A Successful Night with ACHA and the Indiana Pacers
2/7/2014 11:56 AM
By Ryan Leist
My first involvement with the Adult Congenital Heart Association was last May at the Congenital Heart Walk in Indianapolis. I signed up to be a volunteer to check out what the organization was like and it turned out to be a life-changing experience.
Growing up in a small town, I never encountered anyone with heart defects, so going to an event to meet so many kids and adults was overwhelming. After speaking with others, I felt so lucky to live a relatively normal life with CHD thus far and I wanted to do my part to help raise awareness and funds for ACHA.
I was on the ACHA website and noticed they had a promotional night with the Philadelphia Phillies in the past and thought we could do the same thing with the Indiana Pacers. I contacted ACHA first and got a green light to try to put together an event. I went on the Pacers community relations page and found a contact. I explained to them about the organization, got facts from ACHA, and let the Pacers know what ACHA meant to me.
It was very important that I started months before the season started so I could reserve a game. They had only so many “family night” games, which were weekend games with family packs including shirts, food, and other promotional items. Each ticket sold for the organization would get a $5 donation from the Pacers. The target price ACHA gave me was in the $20 range so a family of four could go for less than $100. Also, we could have one person on the court for the halftime presentation for each 50 tickets we sold and had 250 tickets available for the event.
Once the game was set, January 18 versus the Los Angeles Clippers, the rest was easy. I got a small team to assist with the logistics. We wrote a short script for the halftime presentation combining CHD facts and personalizing it for the Indianapolis area. The Pacers created the flyer for the game and distributing it was easy with the help of the existing ACHA community from the Congenital Heart Walk. I forwarded it to the other committee members as well as the sponsor for the previous walk, local hospitals and community organizations such as the YMCA. Due to stadium licensing rights, we were limited on obtaining a corporate sponsorship for the event. It is important to ask up front about what advertising can be done at the stadium.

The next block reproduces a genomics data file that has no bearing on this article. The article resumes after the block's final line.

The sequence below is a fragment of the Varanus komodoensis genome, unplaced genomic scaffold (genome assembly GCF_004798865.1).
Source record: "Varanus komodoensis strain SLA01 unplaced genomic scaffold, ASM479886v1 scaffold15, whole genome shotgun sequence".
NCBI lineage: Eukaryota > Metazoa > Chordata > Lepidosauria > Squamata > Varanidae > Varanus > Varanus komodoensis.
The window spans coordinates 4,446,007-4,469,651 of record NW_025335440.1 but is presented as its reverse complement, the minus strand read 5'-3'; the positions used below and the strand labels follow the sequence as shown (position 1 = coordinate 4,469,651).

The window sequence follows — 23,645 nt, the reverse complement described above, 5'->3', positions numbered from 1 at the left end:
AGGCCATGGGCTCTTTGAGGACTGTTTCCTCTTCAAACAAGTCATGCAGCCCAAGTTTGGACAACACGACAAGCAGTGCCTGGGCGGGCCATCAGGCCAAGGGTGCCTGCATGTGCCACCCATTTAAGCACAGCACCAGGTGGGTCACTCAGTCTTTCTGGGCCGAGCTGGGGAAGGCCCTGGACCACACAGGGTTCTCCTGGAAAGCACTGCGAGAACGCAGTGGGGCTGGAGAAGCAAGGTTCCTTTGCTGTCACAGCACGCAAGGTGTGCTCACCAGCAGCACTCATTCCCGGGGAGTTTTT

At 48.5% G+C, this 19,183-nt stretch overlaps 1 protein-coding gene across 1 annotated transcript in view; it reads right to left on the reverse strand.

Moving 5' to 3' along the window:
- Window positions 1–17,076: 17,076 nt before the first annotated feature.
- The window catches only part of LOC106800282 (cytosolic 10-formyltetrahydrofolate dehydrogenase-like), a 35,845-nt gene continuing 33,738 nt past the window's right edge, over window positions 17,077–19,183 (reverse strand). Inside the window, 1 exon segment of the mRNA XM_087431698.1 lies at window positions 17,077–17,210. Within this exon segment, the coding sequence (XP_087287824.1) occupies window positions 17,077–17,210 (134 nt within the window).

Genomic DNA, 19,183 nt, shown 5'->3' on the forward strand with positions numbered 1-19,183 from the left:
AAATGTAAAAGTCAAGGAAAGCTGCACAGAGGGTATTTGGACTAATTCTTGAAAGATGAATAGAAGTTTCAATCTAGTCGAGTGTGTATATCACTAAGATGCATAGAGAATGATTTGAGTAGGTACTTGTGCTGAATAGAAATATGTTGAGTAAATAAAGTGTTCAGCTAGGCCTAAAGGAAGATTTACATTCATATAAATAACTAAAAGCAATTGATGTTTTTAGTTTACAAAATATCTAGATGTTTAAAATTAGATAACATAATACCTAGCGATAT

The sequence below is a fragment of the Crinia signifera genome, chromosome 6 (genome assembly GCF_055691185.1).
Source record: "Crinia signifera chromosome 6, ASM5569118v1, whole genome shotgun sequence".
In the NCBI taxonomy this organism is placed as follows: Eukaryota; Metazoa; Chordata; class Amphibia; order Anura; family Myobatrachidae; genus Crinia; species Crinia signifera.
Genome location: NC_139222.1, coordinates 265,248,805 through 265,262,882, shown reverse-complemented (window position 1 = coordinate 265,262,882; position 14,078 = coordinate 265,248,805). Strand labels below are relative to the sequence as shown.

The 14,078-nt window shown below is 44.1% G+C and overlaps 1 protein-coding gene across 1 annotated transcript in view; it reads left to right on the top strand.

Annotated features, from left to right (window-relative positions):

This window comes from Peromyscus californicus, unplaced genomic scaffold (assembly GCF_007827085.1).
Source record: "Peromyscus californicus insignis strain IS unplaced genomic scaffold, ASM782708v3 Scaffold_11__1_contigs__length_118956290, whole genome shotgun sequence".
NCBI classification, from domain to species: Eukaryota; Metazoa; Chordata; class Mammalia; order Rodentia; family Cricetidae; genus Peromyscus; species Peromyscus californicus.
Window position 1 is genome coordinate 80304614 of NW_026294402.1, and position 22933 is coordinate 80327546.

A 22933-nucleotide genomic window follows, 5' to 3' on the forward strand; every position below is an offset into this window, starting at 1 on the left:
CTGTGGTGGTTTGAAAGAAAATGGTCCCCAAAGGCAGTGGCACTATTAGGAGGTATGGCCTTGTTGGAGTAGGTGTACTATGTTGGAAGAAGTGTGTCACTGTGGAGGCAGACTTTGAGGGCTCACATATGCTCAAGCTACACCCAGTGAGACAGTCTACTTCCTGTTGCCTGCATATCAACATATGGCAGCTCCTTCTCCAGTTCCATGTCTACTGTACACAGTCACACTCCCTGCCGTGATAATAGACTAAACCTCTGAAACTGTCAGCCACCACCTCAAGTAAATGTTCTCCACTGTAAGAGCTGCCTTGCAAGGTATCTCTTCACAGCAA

Sarah Brown, who organizes the Congenital Heart Walk in Indianapolis, helped get the director of adult congenital heart disease from Indiana University Health to be the healthcare sponsor for the Pacers. It turns out Dr. W. Aaron Kay, who specializes in pediatric and adult congenital heart defects there, was from my hometown of Huntington, Indiana. We were able to get know each very easily—he graduated high school with my brother and we knew many of the same people. Needless to say, I now have a new cardiologist for many years to come.
We sold over the available ticket amount, totaling 275 for the game. The event organizers, a few survivors, and Dr. Kay were able to get on the court and be recognized on the jumbo screen at halftime. It was a surreal experience to be on center court so close to the Pacers! This was a great evening bringing the CHD community together while raising funds for ACHA and awareness for both ACHA and the Indianapolis Congenital Heart Walk.
The game was great, with the Pacers winning and Paul George having a 360 dunk to seal the victory. Because of the support we received (selling over 200 tickets), we qualified for an autographed Paul George jersey that we will raffle at the next Indianapolis Congenital Heart Walk! We could not have had such a successful event without all of the support in the Indianapolis community. Hopefully by sharing our experiences, we can get more events going in cities across the nation. Sarah and I will start looking into getting a similar night with the Indiana Fever, the WNBA team in Indianapolis. If you have questions or need help getting your event started, you can contact ACHA to get in touch with me. Good luck!
Ryan Leist was born in 1984 with a ventricular septal defect and interrupted aortic arch; he has had three heart surgeries (including his first open heart surgery at 8 days old). He has a B.S. in Accounting and Masters in Business Administration from Indiana University at Fort Wayne. Ryan is a lifelong learner, sports fan, and is working on living a more healthy and active lifestyle.
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